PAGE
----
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AN INTRODUCTION TO THE RESIDENCE NIL-RATE BAND


From this April, the residence nil-rate band will be available on death where an individual is leaving their residence to direct descendants. It will help many individuals with estates above £325,000 or spouses benefitting from the full transferrable nil-rate band with estates above £650,000 on second death. However, conditions apply and it's tapered for estates over £2 million.

KEY POINTS

The RNRB provides an additional nil-rate band where an individual dies on or after 6th April 2017, owning a residence which they leave to direct descendants.

The 2017/2018 the maximum RNRB available is £100,000. This rises in £25,000 increments in subsequent tax years until it reaches £175,000 in 2020/2021, after which it will be indexed in line with the consumers prices index.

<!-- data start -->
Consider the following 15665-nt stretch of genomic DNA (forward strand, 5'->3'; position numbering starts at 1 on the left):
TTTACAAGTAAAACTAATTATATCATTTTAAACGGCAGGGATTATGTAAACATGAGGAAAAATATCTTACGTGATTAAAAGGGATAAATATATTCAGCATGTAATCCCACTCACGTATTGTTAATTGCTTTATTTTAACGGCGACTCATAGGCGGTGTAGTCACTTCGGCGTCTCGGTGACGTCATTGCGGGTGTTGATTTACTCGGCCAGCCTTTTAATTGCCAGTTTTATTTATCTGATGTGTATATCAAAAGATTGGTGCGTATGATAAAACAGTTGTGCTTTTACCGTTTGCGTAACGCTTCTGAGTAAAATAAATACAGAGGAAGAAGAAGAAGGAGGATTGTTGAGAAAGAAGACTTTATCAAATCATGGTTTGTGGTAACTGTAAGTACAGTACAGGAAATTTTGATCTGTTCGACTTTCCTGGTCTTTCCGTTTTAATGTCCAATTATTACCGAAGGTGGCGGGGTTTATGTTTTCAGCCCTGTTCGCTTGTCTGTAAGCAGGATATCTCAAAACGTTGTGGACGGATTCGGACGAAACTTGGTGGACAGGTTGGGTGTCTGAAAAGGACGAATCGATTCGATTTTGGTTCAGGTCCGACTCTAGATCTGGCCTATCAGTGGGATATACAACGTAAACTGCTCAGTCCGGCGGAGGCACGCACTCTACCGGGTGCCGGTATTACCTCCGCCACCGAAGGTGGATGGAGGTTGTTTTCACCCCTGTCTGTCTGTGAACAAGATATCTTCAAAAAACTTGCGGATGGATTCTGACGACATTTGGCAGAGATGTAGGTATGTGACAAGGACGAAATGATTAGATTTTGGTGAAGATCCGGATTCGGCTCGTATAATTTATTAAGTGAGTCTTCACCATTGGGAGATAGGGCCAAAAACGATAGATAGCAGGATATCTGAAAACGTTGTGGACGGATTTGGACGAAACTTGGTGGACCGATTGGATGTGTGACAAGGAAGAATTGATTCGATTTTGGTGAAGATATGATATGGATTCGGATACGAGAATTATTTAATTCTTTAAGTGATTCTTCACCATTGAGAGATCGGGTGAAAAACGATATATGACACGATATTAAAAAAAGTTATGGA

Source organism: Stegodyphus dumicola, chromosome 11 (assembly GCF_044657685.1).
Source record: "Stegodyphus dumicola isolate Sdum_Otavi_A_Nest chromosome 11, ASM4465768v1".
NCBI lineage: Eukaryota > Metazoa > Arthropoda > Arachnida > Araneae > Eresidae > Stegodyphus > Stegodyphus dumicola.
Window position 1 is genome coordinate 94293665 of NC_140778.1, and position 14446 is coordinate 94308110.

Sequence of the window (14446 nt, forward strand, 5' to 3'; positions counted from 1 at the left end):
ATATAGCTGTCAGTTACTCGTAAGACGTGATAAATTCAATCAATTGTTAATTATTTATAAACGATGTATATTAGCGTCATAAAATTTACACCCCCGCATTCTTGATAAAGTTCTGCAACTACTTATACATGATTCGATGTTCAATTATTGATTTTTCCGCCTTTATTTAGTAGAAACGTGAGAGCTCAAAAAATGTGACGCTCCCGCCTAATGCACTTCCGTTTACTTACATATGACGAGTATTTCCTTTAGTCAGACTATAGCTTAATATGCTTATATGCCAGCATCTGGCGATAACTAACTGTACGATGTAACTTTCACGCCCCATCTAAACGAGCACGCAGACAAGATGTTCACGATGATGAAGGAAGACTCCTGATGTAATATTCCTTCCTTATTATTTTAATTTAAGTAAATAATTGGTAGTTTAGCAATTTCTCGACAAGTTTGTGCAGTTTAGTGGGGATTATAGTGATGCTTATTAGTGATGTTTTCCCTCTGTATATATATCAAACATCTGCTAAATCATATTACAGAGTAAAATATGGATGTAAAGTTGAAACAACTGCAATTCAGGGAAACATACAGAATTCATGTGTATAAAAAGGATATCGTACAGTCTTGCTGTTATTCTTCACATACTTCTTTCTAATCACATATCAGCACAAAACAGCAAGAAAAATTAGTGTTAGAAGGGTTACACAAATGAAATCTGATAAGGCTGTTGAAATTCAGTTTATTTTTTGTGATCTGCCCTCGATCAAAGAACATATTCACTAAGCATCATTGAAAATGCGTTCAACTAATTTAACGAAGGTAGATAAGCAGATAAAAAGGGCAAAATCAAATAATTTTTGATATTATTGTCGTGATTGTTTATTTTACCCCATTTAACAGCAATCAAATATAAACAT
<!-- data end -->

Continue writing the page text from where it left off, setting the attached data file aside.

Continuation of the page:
The RNRB is set against taxable value of the deceased's estate - not just the value of the property. Unlike the existing nil-rate band (NRB) it doesn't apply to transfers made during an individual's lifetime.

For married couples and civil partners, any unused RNRB can be claimed by the surviving spouse's / civil partner's personal representatives (PRs) to provide a reduction against their taxable estate.

Where an estate is valued at more than £2m, the RNRB will be progressively reduced by £1 for every £2 that the value of the estate exceeds the threshold.

Special provisions apply where an individual has downsized to a lower value property or no longer owns a home when they die.

The relevant legislation is contained in Finance (No.2) Act 2015 and Finance Act 2016 and HMRC has issued guidance and a series of case studies illustrating how the RNRB will apply in different circumstances. They're available on the Gov.uk website.

Article taken from TECHTALK APRIL 2017


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